Just when you thought you’d seen it all from Leeds United…
The Championship club have confirmed the appointment of Marcelo Bielsa as Head Coach.
Make no mistake, this is huge.
In 2012, Pep Guardiola described the Argentine as ‘the best manager in the world’, a sentiment he repeated just last year when Bielsa was confirmed as Lille boss.
Mauricio Pochettino called Bielsa a ‘father figure’ and told SFR Sport: “We are a generation of coaches who were his disciples.”
And Atletico Madrid’s Diego Simeone has admitted to learning more from Bielsa than anyone else during his entire career.
So then, what can we expect from Leeds under a man so revered by some of the world’s most respected managers?
Firstly, the club can expect an attention to detail like nothing they’ve experienced previously.
Phil Hay of the Yorkshire Evening Post revealed that Bielsa has already watched every Leeds game from the season just past, as well as significant matches between the Whites’ Championship rivals.
He collects football videos to the point of obsession and spends hours at a time studying them.
Bielsa has been known to pace out a pitch’s dimensions so as to determine what formation best suits each individual ground.
No stone is left unturned, turned, and unturned again.
Bielsa is synonymous with the 3-3-1-3 and 3-3-3-1 formations.
He used variations of these trademark systems with Argentina, Chile, Athletic Bilbao, Marseille and Lille.
Both require marathon-runner levels of stamina from the players.
He demands his troops to press with great intensity, which has previously led to fatigue in his teams at the back end of a campaign, most notably Marseille.
The 3-3-3-1 requires two stoppers and a sweeper at the back, a defensive midfielder with two wing-backs, a playmaker flanked by two inside forwards, and a target man leading the line.
This could perhaps see Ezgjan Alioski reinvented as a wing-back, Samu Saiz deployed as a No10 free from defensive duties, and a straight shootout between Ronaldo Vieira and Adam Forshaw to pin down the anchor role.
For now though, the specifics are irrelevant.
The appointment of Bielsa is evidence of an ambitious reaction to a ultimately lacklustre season from owner Andrea Radrizzani.
Bielsa will be the highest paid manager in Leeds’ history.
Although, he’ll be earning approximately a quarter of the salary he was on at Lille last season.
His disastrous spell in Northern France should act as a warning to Leeds fans.
Lille survived relegation from Ligue 1 by a single point following Bielsa’s departure.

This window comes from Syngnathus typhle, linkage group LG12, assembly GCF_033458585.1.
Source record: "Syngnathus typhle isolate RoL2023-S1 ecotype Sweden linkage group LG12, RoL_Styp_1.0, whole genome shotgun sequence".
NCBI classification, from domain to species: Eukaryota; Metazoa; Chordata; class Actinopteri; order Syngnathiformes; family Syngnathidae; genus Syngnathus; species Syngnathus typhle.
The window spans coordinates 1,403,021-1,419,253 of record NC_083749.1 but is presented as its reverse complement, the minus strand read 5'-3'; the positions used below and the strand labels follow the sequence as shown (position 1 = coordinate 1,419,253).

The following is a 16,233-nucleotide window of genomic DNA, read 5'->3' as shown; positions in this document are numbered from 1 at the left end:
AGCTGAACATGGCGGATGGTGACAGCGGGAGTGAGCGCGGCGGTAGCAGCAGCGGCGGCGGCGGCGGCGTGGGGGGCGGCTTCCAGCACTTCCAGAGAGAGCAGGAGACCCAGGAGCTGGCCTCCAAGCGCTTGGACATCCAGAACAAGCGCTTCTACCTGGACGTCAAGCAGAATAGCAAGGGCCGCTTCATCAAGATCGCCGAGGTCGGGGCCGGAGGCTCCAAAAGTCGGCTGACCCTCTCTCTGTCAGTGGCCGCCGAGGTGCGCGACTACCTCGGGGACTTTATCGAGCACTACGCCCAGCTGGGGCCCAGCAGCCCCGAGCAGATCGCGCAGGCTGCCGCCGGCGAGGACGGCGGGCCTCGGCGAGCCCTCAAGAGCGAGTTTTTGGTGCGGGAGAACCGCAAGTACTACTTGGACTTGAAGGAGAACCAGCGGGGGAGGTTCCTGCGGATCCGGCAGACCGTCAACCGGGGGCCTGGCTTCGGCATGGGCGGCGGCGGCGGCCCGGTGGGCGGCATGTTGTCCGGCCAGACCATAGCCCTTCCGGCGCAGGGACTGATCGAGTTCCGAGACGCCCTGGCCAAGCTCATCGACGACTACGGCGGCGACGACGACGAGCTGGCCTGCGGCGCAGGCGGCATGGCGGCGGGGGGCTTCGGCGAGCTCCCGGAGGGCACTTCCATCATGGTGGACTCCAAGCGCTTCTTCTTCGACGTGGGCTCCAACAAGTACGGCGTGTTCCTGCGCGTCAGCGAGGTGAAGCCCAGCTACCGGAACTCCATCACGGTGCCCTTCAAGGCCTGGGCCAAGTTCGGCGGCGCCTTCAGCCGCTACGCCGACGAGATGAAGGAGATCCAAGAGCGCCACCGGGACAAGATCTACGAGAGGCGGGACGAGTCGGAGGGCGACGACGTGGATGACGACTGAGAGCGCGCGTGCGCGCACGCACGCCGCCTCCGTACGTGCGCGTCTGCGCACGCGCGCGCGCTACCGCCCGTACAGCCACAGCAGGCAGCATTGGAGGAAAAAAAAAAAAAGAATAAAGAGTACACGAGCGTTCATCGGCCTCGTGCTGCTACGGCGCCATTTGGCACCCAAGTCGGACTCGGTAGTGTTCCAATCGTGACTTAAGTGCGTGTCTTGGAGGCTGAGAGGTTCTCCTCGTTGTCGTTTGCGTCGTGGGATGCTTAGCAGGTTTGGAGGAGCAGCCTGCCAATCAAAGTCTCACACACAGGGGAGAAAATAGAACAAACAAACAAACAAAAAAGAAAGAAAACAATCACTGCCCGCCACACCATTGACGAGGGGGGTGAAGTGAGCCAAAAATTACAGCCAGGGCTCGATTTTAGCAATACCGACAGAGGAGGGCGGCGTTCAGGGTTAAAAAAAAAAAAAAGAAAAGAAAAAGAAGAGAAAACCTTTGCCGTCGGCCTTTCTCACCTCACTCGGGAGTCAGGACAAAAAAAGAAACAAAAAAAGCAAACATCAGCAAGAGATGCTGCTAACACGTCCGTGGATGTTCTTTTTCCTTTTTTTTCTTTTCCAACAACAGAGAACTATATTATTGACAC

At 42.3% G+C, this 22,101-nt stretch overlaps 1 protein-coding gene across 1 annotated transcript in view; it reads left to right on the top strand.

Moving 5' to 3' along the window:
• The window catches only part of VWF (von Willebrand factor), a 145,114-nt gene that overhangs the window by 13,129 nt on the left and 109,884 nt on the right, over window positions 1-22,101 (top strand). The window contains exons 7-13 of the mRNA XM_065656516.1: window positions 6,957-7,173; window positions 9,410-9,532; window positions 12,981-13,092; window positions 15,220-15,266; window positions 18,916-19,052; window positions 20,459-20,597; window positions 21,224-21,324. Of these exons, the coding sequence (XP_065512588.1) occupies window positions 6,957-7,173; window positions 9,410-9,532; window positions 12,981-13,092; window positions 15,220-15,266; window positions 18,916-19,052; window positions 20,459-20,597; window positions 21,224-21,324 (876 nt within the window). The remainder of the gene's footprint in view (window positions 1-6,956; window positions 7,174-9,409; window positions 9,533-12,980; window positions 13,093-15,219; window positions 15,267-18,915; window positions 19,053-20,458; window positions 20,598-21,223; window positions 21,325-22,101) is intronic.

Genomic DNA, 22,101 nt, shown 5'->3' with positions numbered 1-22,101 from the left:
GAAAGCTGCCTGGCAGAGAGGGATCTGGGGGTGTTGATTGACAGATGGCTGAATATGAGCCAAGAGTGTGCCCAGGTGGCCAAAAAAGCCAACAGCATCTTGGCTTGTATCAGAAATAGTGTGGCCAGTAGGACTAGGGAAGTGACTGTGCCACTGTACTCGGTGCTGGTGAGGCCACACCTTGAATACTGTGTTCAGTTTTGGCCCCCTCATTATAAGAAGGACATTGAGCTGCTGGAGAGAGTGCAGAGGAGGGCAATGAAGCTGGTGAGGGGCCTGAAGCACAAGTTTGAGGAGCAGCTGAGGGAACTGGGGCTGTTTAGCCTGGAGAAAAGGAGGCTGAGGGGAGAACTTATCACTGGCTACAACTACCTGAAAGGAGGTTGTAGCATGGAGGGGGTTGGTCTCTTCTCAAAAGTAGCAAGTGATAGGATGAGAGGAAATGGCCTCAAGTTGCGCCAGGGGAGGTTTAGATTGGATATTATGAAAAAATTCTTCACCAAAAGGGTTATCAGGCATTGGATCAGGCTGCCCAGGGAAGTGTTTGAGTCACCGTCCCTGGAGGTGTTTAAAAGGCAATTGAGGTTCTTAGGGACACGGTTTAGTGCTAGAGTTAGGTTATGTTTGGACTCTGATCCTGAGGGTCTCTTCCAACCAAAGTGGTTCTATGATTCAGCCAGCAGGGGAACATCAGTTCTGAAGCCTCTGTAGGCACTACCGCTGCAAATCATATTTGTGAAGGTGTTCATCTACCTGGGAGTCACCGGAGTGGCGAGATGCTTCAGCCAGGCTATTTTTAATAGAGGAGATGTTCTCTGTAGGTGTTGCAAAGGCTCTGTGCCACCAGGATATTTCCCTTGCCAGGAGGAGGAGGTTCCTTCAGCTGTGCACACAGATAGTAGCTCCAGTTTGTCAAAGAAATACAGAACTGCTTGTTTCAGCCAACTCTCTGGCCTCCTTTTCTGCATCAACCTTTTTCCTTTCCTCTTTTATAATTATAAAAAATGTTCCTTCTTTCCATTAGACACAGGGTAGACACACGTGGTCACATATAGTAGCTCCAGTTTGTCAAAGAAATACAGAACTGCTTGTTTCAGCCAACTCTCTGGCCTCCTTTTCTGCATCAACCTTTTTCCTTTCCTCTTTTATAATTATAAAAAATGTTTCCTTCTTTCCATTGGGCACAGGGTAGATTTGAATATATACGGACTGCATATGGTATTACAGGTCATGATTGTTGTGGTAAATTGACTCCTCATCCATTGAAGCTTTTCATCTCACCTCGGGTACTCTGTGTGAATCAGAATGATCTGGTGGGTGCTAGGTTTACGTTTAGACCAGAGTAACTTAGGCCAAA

And that’s the thing with Bielsa — his tactics and philosophy are so unconventional and complex that they are incompatible with certain groups of players.
Like most geniuses, Bielsa embraces his eccentric side.
El Loco (the crazy one) quit as Head Coach of Lazio just two days after he was appointed.
That’s a shambolic short stay, even by Leeds’ standards.
And he resigned as Marseille boss after losing the first game of the 2015/16 season, having led them to a fourth-placed finish the season before.
For all Bielsa’s ingenuity, his approach and personality bring risk.
For Leeds though, the gamble is one worth taking.
Despite the merry-go-round of managers and a succession of controversies, the proud Yorkshire club have finished between 13th and 15th in all but one of their last seven Championship campaigns.
If this throw of the dice comes off then Leeds could well return to the Premier League in style.
And if it goes wrong, well, it’ll just be more of what the fans have come to expect in recent times.
Many will be asking the question, why Leeds?
It seems the club’s glory days still hold sway with Bielsa saying: “When a club with Leeds United’s history made me an offer, it was impossible to turn down.”
Fans should be encouraged by his willingness to take a monumental pay cut.
After a comically brief spell at Lazio and a calamitous reign over Lille, he has some doubters to prove wrong.
All the evidence suggests he is undertaking this task for the thrill of the challenge, and a love of the game.
Rather than putting an end to the madness, Leeds have embraced it in the most exciting way possible.
And maybe, just maybe, we’ll see the beak of a phoenix poking up from the ashes.